The Christian faith, however, does not hold that the bearing of a child makes a woman unclean. In the new liturgy – Common Worship – the service of Churching has been replaced by The Service of Thanksgiving for the Gift of a Child. It can be used as a private or public celebration of the birth or adoption of a child and it meets the needs of parents who see it as a preliminary to Baptism or who do not ask for Baptism, but who recognize that something has happened for which they wish to give thanks to God.
On 2nd February or the Sunday near to it the Church commemorates the events recorded in St Luke 2.22-40 when Mary and Joseph brought the infant Jesus to the temple to present him to the Lord and when Simeon greeted him as "a light to lighten the Gentiles". So the festival has two other names: "The Presentation of Christ in the Temple" and "Candlemas". In the past it has suffered from some confusion – sometimes regarded as a "purple" penitential rite and sometimes as a time of light and joy.
Modern liturgy has sought to rescue the feast from this confusion. It is now regarded as a festival of the Lord – his presentation in the temple – although his mother still has a significant place in the story. During the season of Epiphany we have celebrated the revelation of Christ’s glory in a variety of ways. Candlemas marks the end of that season; but more than that it has become a pivotal point in the Christian year – when we take a last look back to Christmas and the Incarnation and then turn to face in another direction - with Lent near we turn towards Christ’s passion, Holy Week and Easter.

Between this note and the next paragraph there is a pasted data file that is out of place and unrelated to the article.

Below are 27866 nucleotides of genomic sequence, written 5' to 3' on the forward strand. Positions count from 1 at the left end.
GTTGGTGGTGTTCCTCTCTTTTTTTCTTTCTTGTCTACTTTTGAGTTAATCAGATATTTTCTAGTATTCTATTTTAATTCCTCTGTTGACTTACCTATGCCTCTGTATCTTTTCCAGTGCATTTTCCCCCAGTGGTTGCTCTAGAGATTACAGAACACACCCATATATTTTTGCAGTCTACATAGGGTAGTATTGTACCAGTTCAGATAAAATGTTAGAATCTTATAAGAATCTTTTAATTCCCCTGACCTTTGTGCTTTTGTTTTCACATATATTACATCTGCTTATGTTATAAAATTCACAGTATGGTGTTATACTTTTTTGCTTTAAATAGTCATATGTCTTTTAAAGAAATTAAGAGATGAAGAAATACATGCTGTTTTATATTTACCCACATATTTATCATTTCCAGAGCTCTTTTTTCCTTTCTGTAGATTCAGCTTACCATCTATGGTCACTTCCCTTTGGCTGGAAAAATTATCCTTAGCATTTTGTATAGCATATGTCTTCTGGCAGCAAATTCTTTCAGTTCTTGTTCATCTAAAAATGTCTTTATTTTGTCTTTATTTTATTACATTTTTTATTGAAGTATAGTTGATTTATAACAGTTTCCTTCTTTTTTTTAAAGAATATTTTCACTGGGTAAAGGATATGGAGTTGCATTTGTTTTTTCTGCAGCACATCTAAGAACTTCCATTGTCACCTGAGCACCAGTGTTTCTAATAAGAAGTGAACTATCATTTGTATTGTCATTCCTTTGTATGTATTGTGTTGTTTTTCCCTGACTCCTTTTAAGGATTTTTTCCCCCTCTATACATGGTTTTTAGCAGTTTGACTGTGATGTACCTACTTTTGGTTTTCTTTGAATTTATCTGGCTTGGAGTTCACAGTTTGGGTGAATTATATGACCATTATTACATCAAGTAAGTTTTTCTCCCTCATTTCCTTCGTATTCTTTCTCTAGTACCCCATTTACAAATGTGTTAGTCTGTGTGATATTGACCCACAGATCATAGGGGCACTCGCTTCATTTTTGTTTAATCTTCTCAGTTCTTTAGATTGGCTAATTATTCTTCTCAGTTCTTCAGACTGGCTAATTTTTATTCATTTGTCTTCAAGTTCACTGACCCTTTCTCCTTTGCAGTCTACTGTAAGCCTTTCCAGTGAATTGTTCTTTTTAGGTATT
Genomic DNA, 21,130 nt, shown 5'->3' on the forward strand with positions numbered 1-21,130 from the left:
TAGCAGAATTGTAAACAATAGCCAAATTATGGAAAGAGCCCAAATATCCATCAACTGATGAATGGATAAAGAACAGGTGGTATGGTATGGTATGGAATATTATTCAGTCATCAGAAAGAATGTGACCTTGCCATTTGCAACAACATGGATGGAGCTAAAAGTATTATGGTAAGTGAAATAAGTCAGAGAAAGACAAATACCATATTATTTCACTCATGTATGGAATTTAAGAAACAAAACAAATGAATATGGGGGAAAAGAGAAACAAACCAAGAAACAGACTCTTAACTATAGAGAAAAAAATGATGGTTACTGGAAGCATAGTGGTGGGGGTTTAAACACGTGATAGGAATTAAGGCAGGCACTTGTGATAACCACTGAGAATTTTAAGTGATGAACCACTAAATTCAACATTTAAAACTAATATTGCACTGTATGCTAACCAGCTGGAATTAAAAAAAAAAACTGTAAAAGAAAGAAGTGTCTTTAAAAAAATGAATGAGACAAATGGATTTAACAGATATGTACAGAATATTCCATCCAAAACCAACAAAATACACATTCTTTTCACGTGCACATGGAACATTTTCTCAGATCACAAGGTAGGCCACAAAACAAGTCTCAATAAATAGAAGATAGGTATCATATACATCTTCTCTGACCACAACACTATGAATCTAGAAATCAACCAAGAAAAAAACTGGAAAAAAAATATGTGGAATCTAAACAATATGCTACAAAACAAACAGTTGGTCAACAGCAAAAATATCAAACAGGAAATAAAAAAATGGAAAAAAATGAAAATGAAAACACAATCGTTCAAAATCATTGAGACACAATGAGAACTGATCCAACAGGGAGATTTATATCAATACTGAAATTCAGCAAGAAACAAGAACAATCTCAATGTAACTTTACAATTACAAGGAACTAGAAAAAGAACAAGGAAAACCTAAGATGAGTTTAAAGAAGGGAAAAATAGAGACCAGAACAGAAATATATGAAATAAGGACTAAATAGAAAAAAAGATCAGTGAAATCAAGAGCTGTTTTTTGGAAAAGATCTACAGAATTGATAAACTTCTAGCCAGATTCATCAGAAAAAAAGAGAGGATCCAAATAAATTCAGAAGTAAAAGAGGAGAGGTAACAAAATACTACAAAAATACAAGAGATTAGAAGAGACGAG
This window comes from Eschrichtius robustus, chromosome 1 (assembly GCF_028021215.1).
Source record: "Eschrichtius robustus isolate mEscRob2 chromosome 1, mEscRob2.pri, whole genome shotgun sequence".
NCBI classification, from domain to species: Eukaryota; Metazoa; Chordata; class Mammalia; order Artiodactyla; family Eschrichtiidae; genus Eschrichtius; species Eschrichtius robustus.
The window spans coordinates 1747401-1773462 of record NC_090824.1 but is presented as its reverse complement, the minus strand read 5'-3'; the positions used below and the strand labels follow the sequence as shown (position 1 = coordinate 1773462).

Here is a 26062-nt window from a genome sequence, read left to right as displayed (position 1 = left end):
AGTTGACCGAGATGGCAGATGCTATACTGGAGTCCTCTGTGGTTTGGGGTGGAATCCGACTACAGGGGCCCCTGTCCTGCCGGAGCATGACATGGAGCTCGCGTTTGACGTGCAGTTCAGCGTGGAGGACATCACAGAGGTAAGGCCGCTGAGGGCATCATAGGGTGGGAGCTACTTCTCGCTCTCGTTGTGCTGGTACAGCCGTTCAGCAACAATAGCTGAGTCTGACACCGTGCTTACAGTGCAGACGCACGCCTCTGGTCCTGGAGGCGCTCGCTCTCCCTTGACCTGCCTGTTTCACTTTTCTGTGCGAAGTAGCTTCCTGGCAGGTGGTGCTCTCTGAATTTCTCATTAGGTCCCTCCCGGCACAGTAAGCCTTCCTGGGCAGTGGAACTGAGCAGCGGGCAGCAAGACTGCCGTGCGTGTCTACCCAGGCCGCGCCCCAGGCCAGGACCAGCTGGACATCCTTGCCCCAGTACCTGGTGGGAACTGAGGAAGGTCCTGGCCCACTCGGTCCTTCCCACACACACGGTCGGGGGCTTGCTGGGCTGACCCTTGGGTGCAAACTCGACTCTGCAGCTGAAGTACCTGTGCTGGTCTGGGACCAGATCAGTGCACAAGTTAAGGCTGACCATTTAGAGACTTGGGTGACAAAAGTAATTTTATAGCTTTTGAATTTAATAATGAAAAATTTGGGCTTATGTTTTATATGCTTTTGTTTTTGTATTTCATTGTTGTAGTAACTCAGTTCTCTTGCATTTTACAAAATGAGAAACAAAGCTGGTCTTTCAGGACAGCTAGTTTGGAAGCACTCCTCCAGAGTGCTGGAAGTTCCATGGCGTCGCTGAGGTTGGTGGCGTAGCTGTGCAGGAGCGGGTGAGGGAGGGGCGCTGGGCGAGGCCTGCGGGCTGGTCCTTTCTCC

In this benefice we shall keep Candlemas on 4th February. May we celebrate this festival with joy and then turn towards the keeping of a holy Lent.
Happy New Year!
Looking ahead, 2018 has two prominent dates, the 5th July and 11th November. On the 11th November which coincidentally is a Sunday it is not only Remembrance Day, but we will mark exactly 100 years since the end of the first world war. I have heard some say that following that major anniversary we should no longer mark the occasion; it is important to note that nowadays we don't just remember the fallen from the first world war, but those who have suffered in all conflicts no matter how recent. It is not celebrating or glorifying in war, far from it, it is a sign of hope. A time when politicians stand together, united and differences put to one side, a time when religious leaders of all faiths stand together. It is vital for our future vision of the world in which we live, for as George Santayana said: "Those who cannot remember the past are condemned to repeat it". Wouldn't it be wonderful to think that perhaps one day the world would celebrate 100 years of global peace?